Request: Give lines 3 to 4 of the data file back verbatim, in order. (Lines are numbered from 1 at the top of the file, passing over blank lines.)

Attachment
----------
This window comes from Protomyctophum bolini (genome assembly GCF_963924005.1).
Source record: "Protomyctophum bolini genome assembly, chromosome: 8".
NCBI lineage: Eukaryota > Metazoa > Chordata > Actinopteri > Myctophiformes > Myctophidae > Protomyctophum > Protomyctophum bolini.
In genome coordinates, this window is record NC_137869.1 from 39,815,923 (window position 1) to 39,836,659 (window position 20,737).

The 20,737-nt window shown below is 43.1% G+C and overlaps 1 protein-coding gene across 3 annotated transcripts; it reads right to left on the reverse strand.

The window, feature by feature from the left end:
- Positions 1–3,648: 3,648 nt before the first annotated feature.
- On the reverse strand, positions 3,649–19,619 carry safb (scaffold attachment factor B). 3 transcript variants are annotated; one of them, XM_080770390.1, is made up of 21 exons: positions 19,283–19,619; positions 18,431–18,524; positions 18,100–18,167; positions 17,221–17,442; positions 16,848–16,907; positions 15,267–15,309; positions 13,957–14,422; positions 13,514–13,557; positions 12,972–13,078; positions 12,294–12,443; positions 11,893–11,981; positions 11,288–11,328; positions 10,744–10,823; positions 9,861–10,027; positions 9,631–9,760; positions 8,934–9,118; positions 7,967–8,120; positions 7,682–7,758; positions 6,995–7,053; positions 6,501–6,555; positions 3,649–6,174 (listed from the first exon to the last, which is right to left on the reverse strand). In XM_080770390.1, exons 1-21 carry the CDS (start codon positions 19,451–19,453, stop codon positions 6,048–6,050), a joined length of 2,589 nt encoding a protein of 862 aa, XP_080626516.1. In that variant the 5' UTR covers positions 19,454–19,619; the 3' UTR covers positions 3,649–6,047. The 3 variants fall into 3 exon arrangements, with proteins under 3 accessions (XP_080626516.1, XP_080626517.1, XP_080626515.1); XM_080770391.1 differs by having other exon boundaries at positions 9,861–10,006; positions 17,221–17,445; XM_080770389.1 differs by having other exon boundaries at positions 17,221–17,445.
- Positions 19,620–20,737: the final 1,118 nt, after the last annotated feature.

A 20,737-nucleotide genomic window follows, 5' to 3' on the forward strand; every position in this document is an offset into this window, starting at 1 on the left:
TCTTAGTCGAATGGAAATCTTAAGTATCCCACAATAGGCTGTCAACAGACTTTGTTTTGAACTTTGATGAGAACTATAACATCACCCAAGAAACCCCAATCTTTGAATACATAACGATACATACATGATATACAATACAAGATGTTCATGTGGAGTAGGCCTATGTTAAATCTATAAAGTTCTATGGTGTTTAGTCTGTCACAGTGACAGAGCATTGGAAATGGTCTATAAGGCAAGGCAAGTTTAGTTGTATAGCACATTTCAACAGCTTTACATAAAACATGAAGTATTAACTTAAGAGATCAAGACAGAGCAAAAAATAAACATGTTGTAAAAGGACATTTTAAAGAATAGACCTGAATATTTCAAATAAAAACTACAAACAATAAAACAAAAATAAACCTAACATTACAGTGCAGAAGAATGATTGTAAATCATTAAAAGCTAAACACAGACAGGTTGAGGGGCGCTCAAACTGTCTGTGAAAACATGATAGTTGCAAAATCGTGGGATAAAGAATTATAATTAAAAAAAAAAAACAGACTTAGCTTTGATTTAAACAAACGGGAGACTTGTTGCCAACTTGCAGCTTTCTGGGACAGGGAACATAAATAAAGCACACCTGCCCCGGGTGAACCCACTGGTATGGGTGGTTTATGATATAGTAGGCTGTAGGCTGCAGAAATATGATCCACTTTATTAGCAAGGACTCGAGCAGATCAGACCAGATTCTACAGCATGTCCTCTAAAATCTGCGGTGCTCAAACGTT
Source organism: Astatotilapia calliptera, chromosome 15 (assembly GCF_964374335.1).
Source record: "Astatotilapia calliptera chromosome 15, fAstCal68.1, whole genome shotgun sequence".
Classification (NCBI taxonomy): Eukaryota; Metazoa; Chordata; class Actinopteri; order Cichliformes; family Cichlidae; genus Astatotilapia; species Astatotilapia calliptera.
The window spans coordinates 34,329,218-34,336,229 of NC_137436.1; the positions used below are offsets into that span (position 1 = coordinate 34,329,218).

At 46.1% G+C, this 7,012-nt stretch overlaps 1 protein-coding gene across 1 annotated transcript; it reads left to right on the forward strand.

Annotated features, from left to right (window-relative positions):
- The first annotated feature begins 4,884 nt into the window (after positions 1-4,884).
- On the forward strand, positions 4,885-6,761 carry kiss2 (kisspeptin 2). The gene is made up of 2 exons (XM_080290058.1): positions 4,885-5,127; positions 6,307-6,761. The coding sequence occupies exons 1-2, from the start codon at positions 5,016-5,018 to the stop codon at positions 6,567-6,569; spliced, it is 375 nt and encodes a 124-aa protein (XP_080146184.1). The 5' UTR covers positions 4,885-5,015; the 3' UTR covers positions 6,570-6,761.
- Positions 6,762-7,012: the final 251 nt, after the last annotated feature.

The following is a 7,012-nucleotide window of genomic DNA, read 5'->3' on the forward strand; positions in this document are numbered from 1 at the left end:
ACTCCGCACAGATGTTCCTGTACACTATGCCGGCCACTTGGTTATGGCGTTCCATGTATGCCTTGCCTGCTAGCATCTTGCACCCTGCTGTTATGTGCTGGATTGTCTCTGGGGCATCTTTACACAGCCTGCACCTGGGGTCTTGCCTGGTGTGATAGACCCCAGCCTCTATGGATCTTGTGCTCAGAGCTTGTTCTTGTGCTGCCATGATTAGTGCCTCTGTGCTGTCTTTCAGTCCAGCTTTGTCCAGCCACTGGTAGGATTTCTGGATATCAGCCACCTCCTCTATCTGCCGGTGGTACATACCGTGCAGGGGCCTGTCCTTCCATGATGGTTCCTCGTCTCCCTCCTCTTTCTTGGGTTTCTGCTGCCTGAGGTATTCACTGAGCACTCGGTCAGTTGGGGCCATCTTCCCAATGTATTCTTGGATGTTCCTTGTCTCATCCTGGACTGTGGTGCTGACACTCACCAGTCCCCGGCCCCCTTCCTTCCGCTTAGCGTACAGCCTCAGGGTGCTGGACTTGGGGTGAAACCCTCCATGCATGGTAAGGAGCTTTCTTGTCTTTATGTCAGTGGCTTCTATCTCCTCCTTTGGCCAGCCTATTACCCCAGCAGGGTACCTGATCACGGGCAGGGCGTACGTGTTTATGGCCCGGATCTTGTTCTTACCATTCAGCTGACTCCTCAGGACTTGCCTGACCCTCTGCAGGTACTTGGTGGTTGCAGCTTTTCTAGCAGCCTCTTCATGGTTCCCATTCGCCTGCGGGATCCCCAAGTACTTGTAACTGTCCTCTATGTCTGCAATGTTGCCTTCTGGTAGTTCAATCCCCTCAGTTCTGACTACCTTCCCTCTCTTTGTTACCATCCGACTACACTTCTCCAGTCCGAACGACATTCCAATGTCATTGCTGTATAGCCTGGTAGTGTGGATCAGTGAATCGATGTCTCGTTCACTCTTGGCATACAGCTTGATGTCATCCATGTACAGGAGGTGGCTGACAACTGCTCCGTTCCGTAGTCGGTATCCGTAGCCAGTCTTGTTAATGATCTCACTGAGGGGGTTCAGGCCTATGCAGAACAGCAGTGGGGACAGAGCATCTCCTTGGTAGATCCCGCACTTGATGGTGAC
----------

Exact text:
NCBI lineage: Eukaryota > Metazoa > Chordata > Actinopteri > Myctophiformes > Myctophidae > Protomyctophum > Protomyctophum bolini.
In genome coordinates, this window is record NC_137869.1 from 39,815,923 (window position 1) to 39,836,659 (window position 20,737).